PILOTS: Running Tutorial

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This part of the tutorial deals with running a generic PILOTS application. This can be particularly confusing because PILOTS is not very flexible, and depends on a very specific data format. If the PILOTS application is being run in simulated mode, and all data is originated from a file, then execution is relatively straightforward. Real-time PILOTS applications can be difficult to set up, unless an appropriate external software component is already in place. In this tutorial we will first introduce the PILOTS data format. Then the differences between real-time mode and simulated mode will be discussed. Finally, the external software components provided in the PILOTS distribution will be described.

Input data file format

PILOTS applications handle spatio-temporal input/output data of a specific format. All input/output in a PILOTS application looks like:

#var0, var1, ... varn \r\n
< space > : < time > :val0,...,valn \r\n
< space > : < time > :val0,...,valn \r\n

var0,...,varn identifies the name of the data being received from in the inputs clause of a PILOTS program.
val0,...,valn are the associated values of the variables for the given spatio-temporal coordinates.
<space> may have up to three dimensions (latitude, longitude, height) separated by commas, and <time> is specified in Java date/time format (using 24-hour time).
Additionally, each specification of <space> or <time> may be a single point or a range between two points separated by '~'. Examples of the spatio-temporal data format can be found in $PILOTS_HOME/data/*

Real-Time mode vs. Simulated mode

At compilation PILOTS programs must be designated as real-time programs or simulated programs. The reason for this is that the PILOTS compiler generates different code for each situation. In a real-time program, time is associated with the processor's internal clock. This mode is appropriate for real-time systems where new input data is continuously arriving and future data is unknown. Simulated programs assume that all data for an experiment is available ahead of time, so processing can occur as fast as possible without busy waiting. We have found that both real-time and simulated mode are necessary and useful. Real-time mode is the obvious choice for most applications of stream processing. Simulated mode has the advantage of being able to quickly evaluate potential data error scenarios, which helps in devising error correcting code.

External software components

PILOTS applications assume all input and output are communicated over TCP/IP sockets. Thus PILOTS applications require you to run external programs that act as data input producers or output handlers. The PILOTS distribution provides simple input/output handler programs which can be found in $PILOTS_HOME/pilots/util.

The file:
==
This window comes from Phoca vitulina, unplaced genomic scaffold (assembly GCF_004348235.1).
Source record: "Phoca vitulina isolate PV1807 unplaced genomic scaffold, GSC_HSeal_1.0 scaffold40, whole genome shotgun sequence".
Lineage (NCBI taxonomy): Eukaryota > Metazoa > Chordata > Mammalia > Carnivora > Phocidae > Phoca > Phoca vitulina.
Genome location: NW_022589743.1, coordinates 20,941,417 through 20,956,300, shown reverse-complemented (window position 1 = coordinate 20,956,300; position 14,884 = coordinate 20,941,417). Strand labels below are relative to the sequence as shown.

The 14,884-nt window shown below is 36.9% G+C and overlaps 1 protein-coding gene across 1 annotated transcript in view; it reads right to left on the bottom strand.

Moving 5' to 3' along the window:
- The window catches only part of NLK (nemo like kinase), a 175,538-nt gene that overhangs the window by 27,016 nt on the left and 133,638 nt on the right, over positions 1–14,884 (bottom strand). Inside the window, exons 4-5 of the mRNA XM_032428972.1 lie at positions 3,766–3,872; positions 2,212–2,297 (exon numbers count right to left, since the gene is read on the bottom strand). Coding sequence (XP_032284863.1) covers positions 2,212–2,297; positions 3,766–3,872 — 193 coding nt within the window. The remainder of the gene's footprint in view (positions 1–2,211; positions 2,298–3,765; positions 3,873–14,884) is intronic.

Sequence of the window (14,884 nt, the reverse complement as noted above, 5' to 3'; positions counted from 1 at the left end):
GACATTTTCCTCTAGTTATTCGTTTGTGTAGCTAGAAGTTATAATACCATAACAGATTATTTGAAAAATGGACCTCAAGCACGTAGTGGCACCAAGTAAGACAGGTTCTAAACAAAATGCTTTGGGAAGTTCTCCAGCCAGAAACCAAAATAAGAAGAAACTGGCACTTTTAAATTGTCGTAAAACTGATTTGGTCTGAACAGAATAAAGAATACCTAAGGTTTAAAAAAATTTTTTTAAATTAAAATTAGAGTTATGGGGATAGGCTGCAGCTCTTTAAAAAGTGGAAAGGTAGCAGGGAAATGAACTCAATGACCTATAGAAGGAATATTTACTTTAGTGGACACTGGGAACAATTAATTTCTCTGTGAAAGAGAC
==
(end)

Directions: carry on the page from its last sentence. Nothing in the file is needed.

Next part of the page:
Compiling and running a program

Compile your PILOTS program (YourProgram.plt) into Java source code by the following:

The command line options for the PILOTS compiler are:
Compile the generated Java code. The result is the PILOTS application and can be run using Java.
The resulting java class, YourProgram.class, is the executable pilots application. Note that you can not simply run \"$ java YourProgram\" because PILOTS applications use TCP/IP sockets for input and output. In order for the input and output to be received correctly, external software components must be configured to handle the data in the PILOTS spatio-temporal format. The external software components (found in $PILOTS_HOME/pilots/util) are elementary examples of input producers and output handlers.

To run an application, all data sinks must be initialized before sources. Thus the order of process execution must be:
  1. output handlers
  2. PILOTS application
  3. data input producers

The IP addresses that will be used for socket communication between the PILOTS application and the external programs must be specified. The PILOTS application takes -input and -outputs arguments along with error detection parameters -tau and -omega as follows: (Where + means one or more)

Simulation mode, as opposed to real-time mode, relies on a different algorithm that uses simulated time. When running a PILOTS application in simulation mode, the -Dtimespan=tb~te (where tb and te are both java date/time format strings) argument must be specified.

Predictive Function

The machine learning component i.e. predictive function, could be installed and used following the instruction provided here

Tutorial index     (Basic ExamplesProgrammingRunningLearning Model OverviewLinear Regression ExampleBayes Classifier Example)
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Worldwide Computing Laboratory

Department of Computer Science

Rensselaer Polytechnic Institute